How did the poem “Fixed” come to me?

I’ve not tried before to retrace in memory how my poems come into being. Yesterday a close friend’s response to “Fixed” move me to do so.

This poem came to me, as most of them do, in much the same way that spoken ministry messages come to me during Quaker waiting worship.  I am inspired by something, perhaps something very minor, that crosses my awareness, and suddenly there is an image or word or phrase.

My usual morning practice is a sequence of pragmatic morning activities (hygiene, dress, cat food, water, and medicine, getting coffee and setting up my study space).  I observe each of these actions mentally as I am doing them, rather than merely doing them reflexively.

For me, contemplative sitting, whether alone or in Quaker worship, has ceased to be a ritual of getting into the “proper pose” and striving to have a “spiritual experience.”  That was my practice from my 20s until our move to Worcester in June 2021.

Now, instead, sitting is a very practical movement of my point of awareness up through my body: hips, one-point (near the spine’s base, a sort of imaginary fulcrum for the spine), navel, solar plexus, heart chakra, throat, third eye, crown.

The objective is not “getting to” some state or position but, rather, noticing the actual, physical sensations at each step of the way.  Allowing muscles and tendons to relax, so that my skeleton shifts from its habitual right-leaning slouch toward the more-or-less symmetrical balance it is actually capable of having.

In other words, sitting has become a proprioceptive exercise.  I pay deliberate attention to the articulation of and interrelationships of each physical part of my body.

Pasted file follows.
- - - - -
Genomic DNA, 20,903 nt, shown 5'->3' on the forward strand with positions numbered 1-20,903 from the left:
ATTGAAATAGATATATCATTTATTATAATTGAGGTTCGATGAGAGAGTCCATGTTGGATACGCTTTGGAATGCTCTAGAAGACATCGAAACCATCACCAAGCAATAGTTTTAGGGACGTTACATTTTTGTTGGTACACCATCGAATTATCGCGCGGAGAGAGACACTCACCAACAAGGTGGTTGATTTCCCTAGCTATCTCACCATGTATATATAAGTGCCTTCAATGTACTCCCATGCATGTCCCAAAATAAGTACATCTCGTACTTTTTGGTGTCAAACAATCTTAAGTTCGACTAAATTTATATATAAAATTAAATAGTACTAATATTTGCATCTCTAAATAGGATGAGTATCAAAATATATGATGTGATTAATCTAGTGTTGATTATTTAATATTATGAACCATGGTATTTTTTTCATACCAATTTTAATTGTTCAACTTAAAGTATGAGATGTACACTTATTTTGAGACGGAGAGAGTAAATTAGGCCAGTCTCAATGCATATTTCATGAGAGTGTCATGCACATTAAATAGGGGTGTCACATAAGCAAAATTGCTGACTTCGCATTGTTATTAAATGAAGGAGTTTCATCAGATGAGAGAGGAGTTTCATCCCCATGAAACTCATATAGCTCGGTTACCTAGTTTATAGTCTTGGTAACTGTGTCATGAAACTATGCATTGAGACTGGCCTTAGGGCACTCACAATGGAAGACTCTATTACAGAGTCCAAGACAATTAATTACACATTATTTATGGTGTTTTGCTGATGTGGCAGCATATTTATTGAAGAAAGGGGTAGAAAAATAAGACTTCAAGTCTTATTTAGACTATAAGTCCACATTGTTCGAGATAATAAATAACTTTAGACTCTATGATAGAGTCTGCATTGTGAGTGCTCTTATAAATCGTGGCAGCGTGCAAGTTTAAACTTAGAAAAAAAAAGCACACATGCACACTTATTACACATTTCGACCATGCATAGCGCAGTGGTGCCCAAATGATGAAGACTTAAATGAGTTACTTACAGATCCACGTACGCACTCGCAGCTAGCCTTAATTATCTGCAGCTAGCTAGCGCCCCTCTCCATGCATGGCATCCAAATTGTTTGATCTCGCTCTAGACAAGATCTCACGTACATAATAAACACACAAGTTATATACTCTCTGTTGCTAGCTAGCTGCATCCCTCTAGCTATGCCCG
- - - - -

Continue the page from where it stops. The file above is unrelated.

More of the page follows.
Then I read a few passages from whatever Quaker and Buddhist books or magazines I am studying at the moment.  Sometimes, as was the case yesterday, as I finish reading I notice a feeling of some sort.

My teacher on the neurobiology of consciousness, through his writings, is Antonio Damasio, going back to his first book for lay readers, Descartes’ error: Emotion, Reason, and the Human Brain, which I read in 2006.

Damasio’s convention is to call the complexes of bodily sensations which the brain recognizes as significant information emotions (pain, anger, arousal).  He distinguishes emotions from feelings, the habitually ascribed values or “meanings” that a given human consciousness habitually ascribes to different emotions (suffering, resentment, lust).

All of the above is back story to what produced that verse yesterday.  After reading and looking out at the cold, overcast sky, I noticed sensations, a complex emotional state that I couldn’t name consciously.  But then I watched for the feeling label that arose and that gave me “I feel stalled, confused.”

I reached for my journal, which I haven’t used much in recent years, and wrote those words.  The rest followed as if dictated.

When this sort of verse comes to me, I usually don’t know where it’s going until it ends.  Then I have to read it through several times to begin to understand what it is that I am telling myself.

The experience of winter signals a time when it is natural, even biologically necessary, to “slow down, let go, wait.”  My socialize “self” doesn’t like this phase, because I “have to be busy.”  Busyness keeps me distracted from uncomfortable feelings.

But uncomfortable feelings are merely my personal labeling of value-neutral emotions: that is, of the complex of physical sensations I am experiencing at the moment.

“Nothing seems fixed.”  This sentence was paradoxical.  I didn’t understand what it meant or how it related to what came above as I wrote the it.

Hmh.  “Fixed” is an ambiguous word, I thought.  It can mean “repaired” or it can mean “stuck in place.”  How odd.

Then next lines came out of “nowhere.”  They don’t answer my question but, instead, pose a completely different perspective on the experience of that moment—and add another paradox.

“Would the repair” [of what?] “be to let it flow?” [“it” what?].

The last image as a total surprise: “Molasses in winter.”

That one, as I wrote it and now as I reread it, I don’t try to interpret into words.

I simply enjoy it with bemusement.


Image: “Sitting Meditation [detail],” by Mike Shell (10/13/2012).

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